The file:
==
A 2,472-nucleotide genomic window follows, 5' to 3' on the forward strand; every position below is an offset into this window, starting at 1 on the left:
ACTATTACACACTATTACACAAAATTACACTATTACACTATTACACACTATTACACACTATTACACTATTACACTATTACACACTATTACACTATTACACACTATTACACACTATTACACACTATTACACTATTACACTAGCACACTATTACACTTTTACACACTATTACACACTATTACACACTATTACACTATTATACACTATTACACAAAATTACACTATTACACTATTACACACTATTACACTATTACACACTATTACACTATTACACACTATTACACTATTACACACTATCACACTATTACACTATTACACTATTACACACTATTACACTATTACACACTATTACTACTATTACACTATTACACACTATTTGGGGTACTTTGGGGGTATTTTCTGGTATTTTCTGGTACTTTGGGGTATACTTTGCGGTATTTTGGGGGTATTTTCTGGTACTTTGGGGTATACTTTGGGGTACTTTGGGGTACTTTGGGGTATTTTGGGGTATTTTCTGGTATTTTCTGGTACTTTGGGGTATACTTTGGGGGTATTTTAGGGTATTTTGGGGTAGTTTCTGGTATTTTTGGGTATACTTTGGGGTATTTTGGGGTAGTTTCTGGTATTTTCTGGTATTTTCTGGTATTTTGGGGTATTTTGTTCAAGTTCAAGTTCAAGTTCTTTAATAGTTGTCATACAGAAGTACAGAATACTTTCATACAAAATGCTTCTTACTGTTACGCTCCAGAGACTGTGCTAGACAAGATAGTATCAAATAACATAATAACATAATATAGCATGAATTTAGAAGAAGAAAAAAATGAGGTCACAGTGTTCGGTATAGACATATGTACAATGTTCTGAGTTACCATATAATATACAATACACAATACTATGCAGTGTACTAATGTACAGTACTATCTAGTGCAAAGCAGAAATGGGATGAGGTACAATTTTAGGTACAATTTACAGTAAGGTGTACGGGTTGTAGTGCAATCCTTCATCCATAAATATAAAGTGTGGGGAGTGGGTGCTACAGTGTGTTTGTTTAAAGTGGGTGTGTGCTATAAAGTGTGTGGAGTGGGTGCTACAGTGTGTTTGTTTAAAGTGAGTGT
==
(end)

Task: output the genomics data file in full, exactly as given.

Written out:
A 2,472-nucleotide genomic window follows, 5' to 3' on the forward strand; every position below is an offset into this window, starting at 1 on the left:
ACTATTACACACTATTACACAAAATTACACTATTACACTATTACACACTATTACACACTATTACACTATTACACTATTACACACTATTACACTATTACACACTATTACACACTATTACACACTATTACACTATTACACTAGCACACTATTACACTTTTACACACTATTACACACTATTACACACTATTACACTATTATACACTATTACACAAAATTACACTATTACACTATTACACACTATTACACTATTACACACTATTACACTATTACACACTATTACACTATTACACACTATCACACTATTACACTATTACACTATTACACACTATTACACTATTACACACTATTACTACTATTACACTATTACACACTATTTGGGGTACTTTGGGGGTATTTTCTGGTATTTTCTGGTACTTTGGGGTATACTTTGCGGTATTTTGGGGGTATTTTCTGGTACTTTGGGGTATACTTTGGGGTACTTTGGGGTACTTTGGGGTATTTTGGGGTATTTTCTGGTATTTTCTGGTACTTTGGGGTATACTTTGGGGGTATTTTAGGGTATTTTGGGGTAGTTTCTGGTATTTTTGGGTATACTTTGGGGTATTTTGGGGTAGTTTCTGGTATTTTCTGGTATTTTCTGGTATTTTGGGGTATTTTGTTCAAGTTCAAGTTCAAGTTCTTTAATAGTTGTCATACAGAAGTACAGAATACTTTCATACAAAATGCTTCTTACTGTTACGCTCCAGAGACTGTGCTAGACAAGATAGTATCAAATAACATAATAACATAATATAGCATGAATTTAGAAGAAGAAAAAAATGAGGTCACAGTGTTCGGTATAGACATATGTACAATGTTCTGAGTTACCATATAATATACAATACACAATACTATGCAGTGTACTAATGTACAGTACTATCTAGTGCAAAGCAGAAATGGGATGAGGTACAATTTTAGGTACAATTTACAGTAAGGTGTACGGGTTGTAGTGCAATCCTTCATCCATAAATATAAAGTGTGGGGAGTGGGTGCTACAGTGTGTTTGTTTAAAGTGGGTGTGTGCTATAAAGTGTGTGGAGTGGGTGCTACAGTGTGTTTGTTTAAAGTGAGTGT